Education, politics and Indigenous culture were among the topics discussed at a special Pride-themed speakers’ event at North Battleford Library, Sunday.
The event concluded a week of celebrations coordinated by the Battlefords Pride Week organizing group of volunteers.
Four guests took to the podium to give their views on what Pride means to them - to offer information, and raise awareness about the need for understanding related to LBGTQ issues, to about 25 people attending the event.
The speakers included Indigenous elder Marjorie Beaucage, Saskatoon-Fairview MLA Vicki Mowat, slam poetry artist Elise Pallagi, and advocate Fran Forsberg contributed to the forum discussion.
Beaucage discussed what it is like to be Indigenous and Two Spirit in Saskatchewan.
“We wanted to identify ourselves differently from LBGTQ because it's based on the Indigenous world view,” she said. "Two is queer and Indigenous and spirit."
Beaucage said the spirit element is the "primary force" for Indigenous people.
When NDP MLA Vicki Mowat gave her presentation, she said people need to remember that Pride is more than just a community event.
She pointed out the she walked in the Pride parade, as well as North Battleford Mayor Ryan Bater and councillor Kent Lindgren on behalf of N.B. council. Mowat said people concerned about the issue should ask other politicians why they were not present in the Battlefords Pride parade also.
Showing up important
“I think pride is inherently political, and that showing up is an important part of the equation,” Mowat said. "I encouraged the folks in the auditorium today to ask questions of their local representation, to ask about why their politicians are at different events, why they are attending the Pride Walk, or why they are not attending."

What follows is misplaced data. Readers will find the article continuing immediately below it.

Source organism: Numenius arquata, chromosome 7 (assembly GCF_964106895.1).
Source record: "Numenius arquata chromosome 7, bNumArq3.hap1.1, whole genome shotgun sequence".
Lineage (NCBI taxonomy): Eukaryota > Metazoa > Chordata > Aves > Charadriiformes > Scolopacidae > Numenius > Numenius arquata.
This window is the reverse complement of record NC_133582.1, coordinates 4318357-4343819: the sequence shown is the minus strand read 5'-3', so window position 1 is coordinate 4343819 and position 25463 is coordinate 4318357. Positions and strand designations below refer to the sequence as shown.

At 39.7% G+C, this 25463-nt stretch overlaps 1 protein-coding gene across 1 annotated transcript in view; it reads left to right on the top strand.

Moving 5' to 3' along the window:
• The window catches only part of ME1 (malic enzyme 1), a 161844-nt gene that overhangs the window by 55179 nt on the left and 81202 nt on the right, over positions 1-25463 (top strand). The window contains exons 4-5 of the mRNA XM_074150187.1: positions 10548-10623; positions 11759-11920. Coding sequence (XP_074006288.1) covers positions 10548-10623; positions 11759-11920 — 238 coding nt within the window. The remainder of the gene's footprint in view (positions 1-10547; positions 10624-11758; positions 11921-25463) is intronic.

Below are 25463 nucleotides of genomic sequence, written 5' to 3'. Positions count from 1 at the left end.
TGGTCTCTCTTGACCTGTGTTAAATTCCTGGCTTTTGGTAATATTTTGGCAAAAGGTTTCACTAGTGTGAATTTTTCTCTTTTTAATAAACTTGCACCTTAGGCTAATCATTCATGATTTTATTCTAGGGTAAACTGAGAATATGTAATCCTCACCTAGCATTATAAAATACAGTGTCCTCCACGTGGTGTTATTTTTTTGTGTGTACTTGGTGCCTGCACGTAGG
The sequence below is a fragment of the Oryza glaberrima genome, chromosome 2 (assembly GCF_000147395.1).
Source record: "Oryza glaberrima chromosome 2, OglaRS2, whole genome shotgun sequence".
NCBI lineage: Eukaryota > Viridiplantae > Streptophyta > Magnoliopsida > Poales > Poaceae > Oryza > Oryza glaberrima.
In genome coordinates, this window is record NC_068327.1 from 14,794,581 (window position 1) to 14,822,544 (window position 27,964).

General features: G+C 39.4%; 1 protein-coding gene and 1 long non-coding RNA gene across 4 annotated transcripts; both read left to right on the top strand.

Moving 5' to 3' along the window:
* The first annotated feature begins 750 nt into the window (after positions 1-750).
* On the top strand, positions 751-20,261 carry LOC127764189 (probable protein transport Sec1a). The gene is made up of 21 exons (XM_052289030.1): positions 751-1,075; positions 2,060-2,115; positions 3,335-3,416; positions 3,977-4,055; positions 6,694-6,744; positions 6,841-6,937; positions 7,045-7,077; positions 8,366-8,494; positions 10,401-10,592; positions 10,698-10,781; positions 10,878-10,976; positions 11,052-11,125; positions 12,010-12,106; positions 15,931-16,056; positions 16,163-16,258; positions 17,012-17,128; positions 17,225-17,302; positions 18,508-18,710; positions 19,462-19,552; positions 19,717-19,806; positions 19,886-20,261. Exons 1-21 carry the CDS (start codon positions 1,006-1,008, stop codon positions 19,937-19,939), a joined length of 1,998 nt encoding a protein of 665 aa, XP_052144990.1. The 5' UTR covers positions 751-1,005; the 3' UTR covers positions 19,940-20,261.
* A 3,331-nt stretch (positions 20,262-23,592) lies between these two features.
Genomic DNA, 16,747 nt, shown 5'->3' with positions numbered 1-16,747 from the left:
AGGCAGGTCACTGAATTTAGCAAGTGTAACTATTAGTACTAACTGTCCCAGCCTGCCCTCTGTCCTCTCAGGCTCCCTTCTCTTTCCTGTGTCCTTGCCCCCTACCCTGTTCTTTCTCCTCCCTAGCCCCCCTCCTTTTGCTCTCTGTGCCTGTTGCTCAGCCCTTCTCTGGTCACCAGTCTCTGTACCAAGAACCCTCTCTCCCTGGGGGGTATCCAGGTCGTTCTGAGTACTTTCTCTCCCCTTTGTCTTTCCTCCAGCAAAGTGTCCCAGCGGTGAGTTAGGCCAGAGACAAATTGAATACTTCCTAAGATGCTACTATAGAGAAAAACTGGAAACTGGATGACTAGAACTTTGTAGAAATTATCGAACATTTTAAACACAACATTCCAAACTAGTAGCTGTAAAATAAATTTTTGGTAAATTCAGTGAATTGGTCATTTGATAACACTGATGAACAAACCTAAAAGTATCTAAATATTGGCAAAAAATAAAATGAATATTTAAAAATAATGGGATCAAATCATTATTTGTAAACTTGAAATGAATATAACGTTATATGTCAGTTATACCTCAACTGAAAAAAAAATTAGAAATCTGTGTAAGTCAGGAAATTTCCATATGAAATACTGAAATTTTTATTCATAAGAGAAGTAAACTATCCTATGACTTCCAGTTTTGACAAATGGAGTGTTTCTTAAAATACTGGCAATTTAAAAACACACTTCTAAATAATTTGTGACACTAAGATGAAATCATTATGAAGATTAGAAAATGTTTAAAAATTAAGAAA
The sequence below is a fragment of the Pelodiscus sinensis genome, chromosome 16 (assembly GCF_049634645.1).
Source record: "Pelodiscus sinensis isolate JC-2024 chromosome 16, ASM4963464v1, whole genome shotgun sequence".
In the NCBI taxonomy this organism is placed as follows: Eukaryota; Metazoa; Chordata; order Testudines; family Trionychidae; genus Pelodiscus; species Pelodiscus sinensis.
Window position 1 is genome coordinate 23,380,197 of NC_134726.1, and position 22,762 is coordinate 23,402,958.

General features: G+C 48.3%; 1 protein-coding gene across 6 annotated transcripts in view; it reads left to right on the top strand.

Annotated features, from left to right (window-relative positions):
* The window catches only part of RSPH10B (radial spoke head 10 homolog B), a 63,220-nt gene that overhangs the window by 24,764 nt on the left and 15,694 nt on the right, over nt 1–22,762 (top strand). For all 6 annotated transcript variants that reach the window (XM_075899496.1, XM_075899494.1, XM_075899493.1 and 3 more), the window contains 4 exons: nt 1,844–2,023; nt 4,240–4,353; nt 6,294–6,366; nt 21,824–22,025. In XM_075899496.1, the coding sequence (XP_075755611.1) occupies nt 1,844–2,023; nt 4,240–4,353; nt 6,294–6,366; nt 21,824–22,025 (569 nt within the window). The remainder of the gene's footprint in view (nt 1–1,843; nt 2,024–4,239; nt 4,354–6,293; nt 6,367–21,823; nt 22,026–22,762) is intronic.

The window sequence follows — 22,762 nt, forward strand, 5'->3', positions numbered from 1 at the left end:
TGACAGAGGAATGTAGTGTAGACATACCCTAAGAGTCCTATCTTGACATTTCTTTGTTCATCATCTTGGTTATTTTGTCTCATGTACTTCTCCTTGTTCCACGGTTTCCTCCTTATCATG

Mowat said people should also look into the policies that each party is proposing, and find out whether those policies have been implemented.
"It's being willing to show your ally-ship and support. But it's also being willing to show you will walk the walk, in terms of where policy ends up going," she added. "It's worth asking those questions. We should be holding our politicians accountable."
Slam poetry artist Elise Pallagi, who grew up in North Battleford and currently resides in Saskatoon, offered some inspiring words, and also gave a spoken word performance during her presentation.
Fran Forsberg, who also spoke at last year’s speakers’ event, discussed what it means to raise a gender-diverse family. She also increased awareness about various books available for young readers to help them develop a better understanding of what it means to be different.
Kelly Waters, one of the organizers for Battlefords Pride Week, said there will be another full week of activities to celebrate Pride in 2019 since this year went so well.
Waters also appreciated the additional corporate support that helped fund the event, in addition to grants that will be coming in.
She added some of the musical talent at Pride Fest throughout the day Saturday said they were willing to perform for free, but accepted a small offering for their efforts.
“We'll definitely do it again next year and hope to be more organized as a formal committee, building on what's been happening,” Waters said. "I think we successfully did organize a week-long (event). That makes it easier to build on it for next year, to build interest and buzz around it, even bigger and better next year. I think there's a lot of community support."
On Twitter: @battlefordsNOW
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